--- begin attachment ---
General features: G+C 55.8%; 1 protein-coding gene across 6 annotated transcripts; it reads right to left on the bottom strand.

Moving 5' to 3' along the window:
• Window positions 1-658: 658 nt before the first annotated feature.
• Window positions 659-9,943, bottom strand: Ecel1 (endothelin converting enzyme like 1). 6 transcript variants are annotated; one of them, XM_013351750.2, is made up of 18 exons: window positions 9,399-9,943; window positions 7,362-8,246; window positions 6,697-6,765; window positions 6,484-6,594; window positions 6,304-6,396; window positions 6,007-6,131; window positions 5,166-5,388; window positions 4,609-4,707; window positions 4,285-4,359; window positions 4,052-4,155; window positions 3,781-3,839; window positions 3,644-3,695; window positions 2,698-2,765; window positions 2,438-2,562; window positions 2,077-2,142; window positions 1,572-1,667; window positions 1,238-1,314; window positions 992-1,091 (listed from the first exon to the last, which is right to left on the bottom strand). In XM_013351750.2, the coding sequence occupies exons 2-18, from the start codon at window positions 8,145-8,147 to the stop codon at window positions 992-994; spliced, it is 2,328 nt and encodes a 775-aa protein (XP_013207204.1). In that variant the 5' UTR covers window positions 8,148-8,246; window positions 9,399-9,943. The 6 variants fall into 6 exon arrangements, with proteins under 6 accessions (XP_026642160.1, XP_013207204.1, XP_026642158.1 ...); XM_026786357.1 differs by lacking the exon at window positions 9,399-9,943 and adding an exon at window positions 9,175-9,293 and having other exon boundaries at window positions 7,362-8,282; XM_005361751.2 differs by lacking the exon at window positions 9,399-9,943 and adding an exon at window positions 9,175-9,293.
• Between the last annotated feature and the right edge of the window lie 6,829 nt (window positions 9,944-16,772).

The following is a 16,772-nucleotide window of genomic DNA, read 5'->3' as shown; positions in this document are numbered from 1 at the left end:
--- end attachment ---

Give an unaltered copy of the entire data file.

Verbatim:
General features: G+C 55.8%; 1 protein-coding gene across 6 annotated transcripts; it reads right to left on the bottom strand.

Moving 5' to 3' along the window:
• Window positions 1-658: 658 nt before the first annotated feature.
• Window positions 659-9,943, bottom strand: Ecel1 (endothelin converting enzyme like 1). 6 transcript variants are annotated; one of them, XM_013351750.2, is made up of 18 exons: window positions 9,399-9,943; window positions 7,362-8,246; window positions 6,697-6,765; window positions 6,484-6,594; window positions 6,304-6,396; window positions 6,007-6,131; window positions 5,166-5,388; window positions 4,609-4,707; window positions 4,285-4,359; window positions 4,052-4,155; window positions 3,781-3,839; window positions 3,644-3,695; window positions 2,698-2,765; window positions 2,438-2,562; window positions 2,077-2,142; window positions 1,572-1,667; window positions 1,238-1,314; window positions 992-1,091 (listed from the first exon to the last, which is right to left on the bottom strand). In XM_013351750.2, the coding sequence occupies exons 2-18, from the start codon at window positions 8,145-8,147 to the stop codon at window positions 992-994; spliced, it is 2,328 nt and encodes a 775-aa protein (XP_013207204.1). In that variant the 5' UTR covers window positions 8,148-8,246; window positions 9,399-9,943. The 6 variants fall into 6 exon arrangements, with proteins under 6 accessions (XP_026642160.1, XP_013207204.1, XP_026642158.1 ...); XM_026786357.1 differs by lacking the exon at window positions 9,399-9,943 and adding an exon at window positions 9,175-9,293 and having other exon boundaries at window positions 7,362-8,282; XM_005361751.2 differs by lacking the exon at window positions 9,399-9,943 and adding an exon at window positions 9,175-9,293.
• Between the last annotated feature and the right edge of the window lie 6,829 nt (window positions 9,944-16,772).

The following is a 16,772-nucleotide window of genomic DNA, read 5'->3' as shown; positions in this document are numbered from 1 at the left end: